Sam Berner on the ethics of machine translation

The rise of technology is always a hot topic at translation conferences, and the AUSIT National Conference 2018 in Adelaide was no exception – Sam Berner, a legal translator based in Queensland, gave a thought-provoking talk entitled: “Ethical Questions for the Age of Intelligent Machines”.

Most such discussions revolve around the question of whether MT will ever replace human translators – which Ms Berner boldly asserted is fundamentally the wrong question, her premise being that we do not, and cannot, know what will happen and how technology will develop in the future. While I don’t personally fully agree with this statement, Ms Berner instead posed a set of questions which are worth thinking about:

  • Is MT being funded? Why, and by whom?
  • Is it being used?
  • Is it a useful and convenient tool?
  • Is it affecting our clients?
  • Is it being hyped?
  • Who is doing the tech research?

While she did not claim to have answers to all of these questions, she did point out a few salient points – funding is being put into machine translation research, including by the very universities and education institutes that teach languages and translation – why? Has nobody considered the conflict of interests? In fact, this is against the backdrop of a widespread defunding of language courses at universities and other education institutions.

While translators are a diverse population of intercultural mediators, representing an ethnically and gender-diverse demographic, who are in the business of solving problems of human relations, Ms Berner pointed out that MT research and development is almost exclusively the domain of young white males with no actual knowledge of languages and cultures – which is alarming, to say the least.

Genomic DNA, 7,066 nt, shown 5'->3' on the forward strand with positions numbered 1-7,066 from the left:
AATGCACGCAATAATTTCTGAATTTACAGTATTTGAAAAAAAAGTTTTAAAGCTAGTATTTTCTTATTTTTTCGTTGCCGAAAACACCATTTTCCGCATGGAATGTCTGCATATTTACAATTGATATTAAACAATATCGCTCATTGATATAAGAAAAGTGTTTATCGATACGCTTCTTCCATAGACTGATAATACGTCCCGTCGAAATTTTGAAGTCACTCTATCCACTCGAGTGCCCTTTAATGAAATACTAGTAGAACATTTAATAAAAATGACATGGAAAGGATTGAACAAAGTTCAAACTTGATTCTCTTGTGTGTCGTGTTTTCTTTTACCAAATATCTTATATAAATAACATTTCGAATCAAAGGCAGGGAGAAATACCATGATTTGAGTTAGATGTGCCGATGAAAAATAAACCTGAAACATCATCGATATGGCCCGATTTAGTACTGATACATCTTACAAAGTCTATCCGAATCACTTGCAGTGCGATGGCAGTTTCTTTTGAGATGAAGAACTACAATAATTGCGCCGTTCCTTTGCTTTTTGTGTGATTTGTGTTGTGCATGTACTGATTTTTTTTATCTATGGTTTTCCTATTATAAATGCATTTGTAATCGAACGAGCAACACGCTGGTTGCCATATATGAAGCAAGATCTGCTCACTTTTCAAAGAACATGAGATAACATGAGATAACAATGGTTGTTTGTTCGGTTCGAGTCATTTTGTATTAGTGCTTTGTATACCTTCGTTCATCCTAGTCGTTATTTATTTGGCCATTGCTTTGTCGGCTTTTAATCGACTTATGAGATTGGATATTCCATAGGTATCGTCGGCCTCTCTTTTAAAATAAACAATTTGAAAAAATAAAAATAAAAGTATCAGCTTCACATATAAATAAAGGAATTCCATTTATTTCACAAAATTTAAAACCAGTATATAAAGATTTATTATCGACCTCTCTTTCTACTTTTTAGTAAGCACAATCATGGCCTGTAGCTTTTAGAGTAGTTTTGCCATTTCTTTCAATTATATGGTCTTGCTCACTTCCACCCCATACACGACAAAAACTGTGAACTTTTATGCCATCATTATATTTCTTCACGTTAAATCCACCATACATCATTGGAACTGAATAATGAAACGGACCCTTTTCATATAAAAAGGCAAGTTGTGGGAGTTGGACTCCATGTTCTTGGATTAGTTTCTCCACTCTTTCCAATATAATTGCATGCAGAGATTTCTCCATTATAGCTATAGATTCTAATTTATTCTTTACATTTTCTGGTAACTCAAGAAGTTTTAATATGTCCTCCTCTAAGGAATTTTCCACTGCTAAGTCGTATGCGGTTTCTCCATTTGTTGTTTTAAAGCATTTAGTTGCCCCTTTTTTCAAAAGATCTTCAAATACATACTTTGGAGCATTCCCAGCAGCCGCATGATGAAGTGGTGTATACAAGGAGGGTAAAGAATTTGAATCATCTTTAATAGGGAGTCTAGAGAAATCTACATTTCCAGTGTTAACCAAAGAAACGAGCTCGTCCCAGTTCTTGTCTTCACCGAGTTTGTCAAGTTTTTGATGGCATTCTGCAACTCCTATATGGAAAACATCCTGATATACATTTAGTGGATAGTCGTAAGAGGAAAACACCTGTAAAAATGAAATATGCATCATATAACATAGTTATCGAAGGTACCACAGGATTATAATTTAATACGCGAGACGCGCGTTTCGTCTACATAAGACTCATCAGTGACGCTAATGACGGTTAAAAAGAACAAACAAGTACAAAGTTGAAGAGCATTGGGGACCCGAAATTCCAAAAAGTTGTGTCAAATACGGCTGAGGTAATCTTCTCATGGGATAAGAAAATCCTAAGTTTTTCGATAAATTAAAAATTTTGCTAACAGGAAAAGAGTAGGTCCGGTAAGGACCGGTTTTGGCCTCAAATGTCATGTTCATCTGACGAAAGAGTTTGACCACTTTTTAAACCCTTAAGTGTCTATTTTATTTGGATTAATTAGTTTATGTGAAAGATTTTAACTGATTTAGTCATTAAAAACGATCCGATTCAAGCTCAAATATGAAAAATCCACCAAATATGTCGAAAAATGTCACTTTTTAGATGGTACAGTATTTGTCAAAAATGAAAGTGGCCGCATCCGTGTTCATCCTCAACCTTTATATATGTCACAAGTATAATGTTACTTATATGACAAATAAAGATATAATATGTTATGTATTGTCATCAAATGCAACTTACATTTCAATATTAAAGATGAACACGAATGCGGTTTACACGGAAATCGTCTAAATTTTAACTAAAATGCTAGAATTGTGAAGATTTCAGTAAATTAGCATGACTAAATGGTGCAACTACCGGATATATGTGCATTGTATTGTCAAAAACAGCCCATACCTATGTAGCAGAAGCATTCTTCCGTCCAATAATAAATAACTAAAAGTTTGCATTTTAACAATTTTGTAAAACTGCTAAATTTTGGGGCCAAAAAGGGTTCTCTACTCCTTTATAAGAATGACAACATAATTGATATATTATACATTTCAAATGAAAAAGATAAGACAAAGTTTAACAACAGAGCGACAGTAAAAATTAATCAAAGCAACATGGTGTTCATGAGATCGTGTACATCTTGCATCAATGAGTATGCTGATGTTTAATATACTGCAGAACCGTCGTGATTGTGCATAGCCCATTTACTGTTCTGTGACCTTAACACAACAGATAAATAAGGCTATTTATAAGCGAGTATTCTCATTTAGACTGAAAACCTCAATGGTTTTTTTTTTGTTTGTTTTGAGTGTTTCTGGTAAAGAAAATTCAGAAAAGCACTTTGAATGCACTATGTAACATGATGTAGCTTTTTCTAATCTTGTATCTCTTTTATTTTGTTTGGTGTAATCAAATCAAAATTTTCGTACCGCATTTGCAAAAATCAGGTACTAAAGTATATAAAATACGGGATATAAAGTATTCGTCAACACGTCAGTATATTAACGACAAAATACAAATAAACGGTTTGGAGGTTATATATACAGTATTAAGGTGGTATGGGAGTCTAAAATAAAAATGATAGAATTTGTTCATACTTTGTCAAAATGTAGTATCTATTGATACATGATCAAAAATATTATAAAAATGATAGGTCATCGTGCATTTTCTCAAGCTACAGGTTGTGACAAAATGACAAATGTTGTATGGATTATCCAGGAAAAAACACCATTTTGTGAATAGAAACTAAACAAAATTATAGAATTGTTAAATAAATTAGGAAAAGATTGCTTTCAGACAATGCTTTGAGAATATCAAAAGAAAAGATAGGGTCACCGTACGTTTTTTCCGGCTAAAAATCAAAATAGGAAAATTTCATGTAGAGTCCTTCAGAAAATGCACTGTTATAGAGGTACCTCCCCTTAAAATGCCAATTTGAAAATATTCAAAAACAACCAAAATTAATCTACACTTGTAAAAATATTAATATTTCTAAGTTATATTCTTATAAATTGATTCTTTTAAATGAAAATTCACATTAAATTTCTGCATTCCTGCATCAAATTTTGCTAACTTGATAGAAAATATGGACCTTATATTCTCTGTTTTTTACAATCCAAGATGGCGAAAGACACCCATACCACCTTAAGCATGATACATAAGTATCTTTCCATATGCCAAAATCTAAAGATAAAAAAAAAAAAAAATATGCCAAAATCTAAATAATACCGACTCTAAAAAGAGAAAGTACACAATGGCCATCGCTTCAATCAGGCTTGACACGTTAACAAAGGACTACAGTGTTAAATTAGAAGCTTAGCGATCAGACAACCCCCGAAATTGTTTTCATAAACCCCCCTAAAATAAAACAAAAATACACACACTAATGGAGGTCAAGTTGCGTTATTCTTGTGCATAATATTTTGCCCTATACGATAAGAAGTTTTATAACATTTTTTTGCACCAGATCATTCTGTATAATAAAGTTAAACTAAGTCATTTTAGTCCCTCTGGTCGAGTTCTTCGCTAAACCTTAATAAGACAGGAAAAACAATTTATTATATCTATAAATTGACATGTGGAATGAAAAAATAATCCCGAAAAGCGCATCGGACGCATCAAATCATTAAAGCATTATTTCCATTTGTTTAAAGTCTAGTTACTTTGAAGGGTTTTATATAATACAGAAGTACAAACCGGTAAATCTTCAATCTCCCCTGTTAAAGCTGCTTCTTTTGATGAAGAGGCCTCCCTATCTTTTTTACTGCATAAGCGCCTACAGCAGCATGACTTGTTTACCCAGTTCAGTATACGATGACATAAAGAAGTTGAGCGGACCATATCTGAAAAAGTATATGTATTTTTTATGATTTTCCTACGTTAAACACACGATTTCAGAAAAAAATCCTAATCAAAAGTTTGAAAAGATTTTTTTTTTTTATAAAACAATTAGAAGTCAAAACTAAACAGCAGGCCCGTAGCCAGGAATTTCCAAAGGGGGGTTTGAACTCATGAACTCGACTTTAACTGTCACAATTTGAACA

Whether or not machine translation is being hyped is for all of us to judge for ourselves. Nevertheless, it is certainly being used, and its use is becoming more widespread.  And it is in the nature of the industry that freelance translators, as most of us are, have little ability to assert ourselves against the corporate forces that are driving the development of AI. In this context Sam Berner made another bold statement – that, while poor quality is not acceptable to us as translators, it is generally acceptable to the rest of the population. Clearly this is an overstatement, for if it were true, none of us would still be doing what we do. Yet there is an element of truth to it, and it does affect our ability to win over clients who are seduced by the faster and cheaper option – meaning that the onus really is on us to communicate to clients and to the world in general what it is we do, and why it matters.

Ms Berner also undertook a brief review of the existing literature, and pointed out a gaping hole – while much has been written about translation and the ethics of translation, and much has been written about machine translation and NLP (natural language processing), published literature on the ethics of NLP and machine translation is virtually non-existent.